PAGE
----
To all the accountants, mathematicians, statisticians, bean counters, lovers of numbers and those who know what the sin, cos, tan and Rand buttons on calculators do….
And, to all the dreamers, the poets, the playwrights, dramatists, lovers of language and literature, those who know Wordsworth, Keats, Dickinson, to those who have read even James Joyce….
Here’s the good news: you’re all right.
For the lovers of numbers, you’re right: we have plenty of reason to count. In the Bible, the people of Israel counted themselves and their offerings so intensely, they even have a book we call Numbers. In Exodus, when the Israelites left Egypt and set up the tent of meeting, when they built the altar, they recorded the measurements (7.5’ x 7.5’ x 4’) and set forth the minutiae of materials (Exodus 27:1-8). After the Babylonian captivity, when Cyrus of Persia allowed a group of Israelites to return to rebuild, the first thing they did was to receive and count an offering (Ezra 2:68-69). In the Christian era, the counting didn’t slow. In Acts, we read of 3,000 converts (Acts 2:41). All four gospels report that Jesus fed five thousand people with exactly five loaves of bread and two fish (Matt. 14:13-21, Mark 6:30-44, Luke 9:10-17 and John 6:1-14). For those of you who love counting and numbers, the Bible is full of both. If we take Scripture seriously, we probably should be pretty good at counting.
On the other hand, the Bible is also pretty clear, God is bigger than any number we can produce. From the whirlwind, God interrogates Job, “Where were you when I laid the earth’s foundations? Tell me if you know? Who set its measurements? Surely you know” (Job 38:4-5). The Psalmist wrote poetry, making it clear that God’s knowledge is simply “too much” (Psalm 139:6). And, then there’s Qoheleth and the observation that everything is “pointless,” that all our efforts to understand, to control, to know are always in vain (Eccles. 1:1).
Both are right. And both, without the other, are also wrong, or at least insufficient. God has shot the created world through with something magical, transcendent and beyond human comprehension. We can try to count all we want, whether its money, worship attendance, small group participants or mission volunteers, but we’d do well to remember that in the end, our efforts really are pointless. Yet, there’s an orderliness to God’s work in this world. More accurately, God’s creative and redeeming work seems to be a form of ordering, and in this world, that probably means some level of counting and accountability.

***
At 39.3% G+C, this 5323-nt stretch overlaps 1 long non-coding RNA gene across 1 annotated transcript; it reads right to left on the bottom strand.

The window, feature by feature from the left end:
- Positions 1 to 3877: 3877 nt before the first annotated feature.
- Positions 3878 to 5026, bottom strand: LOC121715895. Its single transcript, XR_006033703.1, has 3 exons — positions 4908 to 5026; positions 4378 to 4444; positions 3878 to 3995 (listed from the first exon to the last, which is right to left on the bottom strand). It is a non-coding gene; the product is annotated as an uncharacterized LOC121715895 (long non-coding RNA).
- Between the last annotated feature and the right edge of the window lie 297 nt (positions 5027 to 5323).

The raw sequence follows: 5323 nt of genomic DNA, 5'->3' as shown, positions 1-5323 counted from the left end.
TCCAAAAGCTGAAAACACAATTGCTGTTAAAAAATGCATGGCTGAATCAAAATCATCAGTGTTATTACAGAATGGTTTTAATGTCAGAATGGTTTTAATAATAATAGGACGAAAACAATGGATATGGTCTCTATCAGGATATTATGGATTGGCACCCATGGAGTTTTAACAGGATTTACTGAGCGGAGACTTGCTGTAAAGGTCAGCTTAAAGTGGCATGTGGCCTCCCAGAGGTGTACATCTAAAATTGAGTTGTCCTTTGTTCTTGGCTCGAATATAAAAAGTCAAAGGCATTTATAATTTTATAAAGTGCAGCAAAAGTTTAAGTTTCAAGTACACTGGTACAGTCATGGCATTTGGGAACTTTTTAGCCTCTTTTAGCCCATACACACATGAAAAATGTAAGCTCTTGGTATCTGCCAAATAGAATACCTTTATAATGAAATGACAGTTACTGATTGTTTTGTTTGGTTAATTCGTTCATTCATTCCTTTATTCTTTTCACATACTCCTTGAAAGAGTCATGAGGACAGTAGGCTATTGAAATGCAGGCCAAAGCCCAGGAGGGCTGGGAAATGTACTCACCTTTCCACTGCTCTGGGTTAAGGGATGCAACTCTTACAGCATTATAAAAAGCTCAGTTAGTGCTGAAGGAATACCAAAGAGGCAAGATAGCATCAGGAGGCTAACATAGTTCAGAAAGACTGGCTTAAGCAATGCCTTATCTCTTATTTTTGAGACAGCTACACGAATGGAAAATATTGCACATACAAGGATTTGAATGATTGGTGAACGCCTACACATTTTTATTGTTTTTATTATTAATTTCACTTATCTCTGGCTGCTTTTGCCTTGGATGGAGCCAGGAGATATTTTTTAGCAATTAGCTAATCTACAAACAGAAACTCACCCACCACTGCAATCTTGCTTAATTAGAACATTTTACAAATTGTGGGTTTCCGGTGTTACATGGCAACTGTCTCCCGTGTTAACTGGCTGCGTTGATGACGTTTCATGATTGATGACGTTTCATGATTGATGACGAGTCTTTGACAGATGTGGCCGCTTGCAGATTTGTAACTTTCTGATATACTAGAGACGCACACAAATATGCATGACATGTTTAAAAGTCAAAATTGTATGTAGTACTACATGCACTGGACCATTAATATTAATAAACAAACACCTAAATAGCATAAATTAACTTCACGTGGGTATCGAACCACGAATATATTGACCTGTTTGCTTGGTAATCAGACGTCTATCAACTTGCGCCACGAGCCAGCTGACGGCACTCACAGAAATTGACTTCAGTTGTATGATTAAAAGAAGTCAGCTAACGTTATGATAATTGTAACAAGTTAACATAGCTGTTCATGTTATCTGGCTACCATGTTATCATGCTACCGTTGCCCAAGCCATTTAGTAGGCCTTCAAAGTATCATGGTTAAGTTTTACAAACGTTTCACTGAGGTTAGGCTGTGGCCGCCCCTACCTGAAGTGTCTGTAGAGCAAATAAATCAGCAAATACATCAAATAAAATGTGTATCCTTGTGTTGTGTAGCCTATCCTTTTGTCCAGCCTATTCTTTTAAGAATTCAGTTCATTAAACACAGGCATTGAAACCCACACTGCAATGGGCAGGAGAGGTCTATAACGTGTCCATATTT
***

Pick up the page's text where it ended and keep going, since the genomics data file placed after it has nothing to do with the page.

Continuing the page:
We need order, the ability to count and describe, but also transcendence and the things that are beyond words. That’s the point I want to make with this blog, with my website, with all my teaching and writing. I’m a finance guy, a lawyer, a natural administrator. I work in an office full of numbers every day. I encourage pastors and laity to make sure they are keeping good track of money, attendance and metrics. Yet, I’m also deeply suspicious of attempts to reduce ministry to head counts. I’m downright skeptical of those who try to operate a church’s finances like a business, especially one that’s run miserly.
My mission is to always hold both extremes in tension, not to reject either, but to accept them both as one of the paradoxes of living in the world we’ve been given. Periodically, on this blog, you’ll read about concrete ways of improving financial and administrative practices. I’ll talk about what it is to keep dashboards of numbers, to comply with U.S. tax law, to establish healthy financial practices in both personal and congregational life. But, on the same blog, in other entries, you’ll read of the importance of literature. You’ll read about my experiences in trying to write and publish my own fiction. You’ll read of poetry, art, music and whatever I think is beautiful.
My hope is that you’ll find both sorts of entries helpful, that you’ll read and explore my resources I’m making available, that you’ll check out my book(s) and maybe pay me a visit whenever I’m speaking near you. My hope is that you’ll find a way to let your life be what it is, but that you’ll care for it with an eye to measuring, counting and establishing order, even as you find a way to express the inexpressible, to search and to enjoy beauty without worry about the next number. That’s my prayer as I start this blog and launch this website, that I find a great conversation with both the counters and the dreamers, and that periodically, the people who classify themselves one way or the other, will try their hand as the other.